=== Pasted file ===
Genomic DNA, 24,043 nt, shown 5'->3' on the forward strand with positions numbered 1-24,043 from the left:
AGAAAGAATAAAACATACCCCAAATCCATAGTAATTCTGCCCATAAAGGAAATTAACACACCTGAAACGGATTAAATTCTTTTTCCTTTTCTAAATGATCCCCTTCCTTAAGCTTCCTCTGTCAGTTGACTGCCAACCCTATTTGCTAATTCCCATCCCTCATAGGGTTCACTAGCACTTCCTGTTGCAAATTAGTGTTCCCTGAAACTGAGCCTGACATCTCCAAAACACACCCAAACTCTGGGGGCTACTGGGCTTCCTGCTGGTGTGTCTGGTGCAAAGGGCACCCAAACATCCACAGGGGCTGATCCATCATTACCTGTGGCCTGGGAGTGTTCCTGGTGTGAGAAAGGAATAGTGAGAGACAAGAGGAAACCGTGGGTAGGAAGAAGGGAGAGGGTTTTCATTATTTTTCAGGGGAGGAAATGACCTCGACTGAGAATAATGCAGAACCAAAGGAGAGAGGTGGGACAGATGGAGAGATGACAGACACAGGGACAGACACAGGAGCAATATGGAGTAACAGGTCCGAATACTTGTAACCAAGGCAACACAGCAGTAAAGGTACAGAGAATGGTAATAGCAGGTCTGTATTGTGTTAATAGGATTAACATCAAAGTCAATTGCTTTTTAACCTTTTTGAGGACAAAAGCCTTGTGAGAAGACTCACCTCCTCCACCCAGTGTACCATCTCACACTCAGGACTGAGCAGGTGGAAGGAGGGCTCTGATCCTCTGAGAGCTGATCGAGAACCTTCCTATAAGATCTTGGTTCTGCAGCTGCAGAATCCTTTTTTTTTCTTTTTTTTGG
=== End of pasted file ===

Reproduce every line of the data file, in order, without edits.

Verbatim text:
Genomic DNA, 24,043 nt, shown 5'->3' on the forward strand with positions numbered 1-24,043 from the left:
AGAAAGAATAAAACATACCCCAAATCCATAGTAATTCTGCCCATAAAGGAAATTAACACACCTGAAACGGATTAAATTCTTTTTCCTTTTCTAAATGATCCCCTTCCTTAAGCTTCCTCTGTCAGTTGACTGCCAACCCTATTTGCTAATTCCCATCCCTCATAGGGTTCACTAGCACTTCCTGTTGCAAATTAGTGTTCCCTGAAACTGAGCCTGACATCTCCAAAACACACCCAAACTCTGGGGGCTACTGGGCTTCCTGCTGGTGTGTCTGGTGCAAAGGGCACCCAAACATCCACAGGGGCTGATCCATCATTACCTGTGGCCTGGGAGTGTTCCTGGTGTGAGAAAGGAATAGTGAGAGACAAGAGGAAACCGTGGGTAGGAAGAAGGGAGAGGGTTTTCATTATTTTTCAGGGGAGGAAATGACCTCGACTGAGAATAATGCAGAACCAAAGGAGAGAGGTGGGACAGATGGAGAGATGACAGACACAGGGACAGACACAGGAGCAATATGGAGTAACAGGTCCGAATACTTGTAACCAAGGCAACACAGCAGTAAAGGTACAGAGAATGGTAATAGCAGGTCTGTATTGTGTTAATAGGATTAACATCAAAGTCAATTGCTTTTTAACCTTTTTGAGGACAAAAGCCTTGTGAGAAGACTCACCTCCTCCACCCAGTGTACCATCTCACACTCAGGACTGAGCAGGTGGAAGGAGGGCTCTGATCCTCTGAGAGCTGATCGAGAACCTTCCTATAAGATCTTGGTTCTGCAGCTGCAGAATCCTTTTTTTTTCTTTTTTTTGG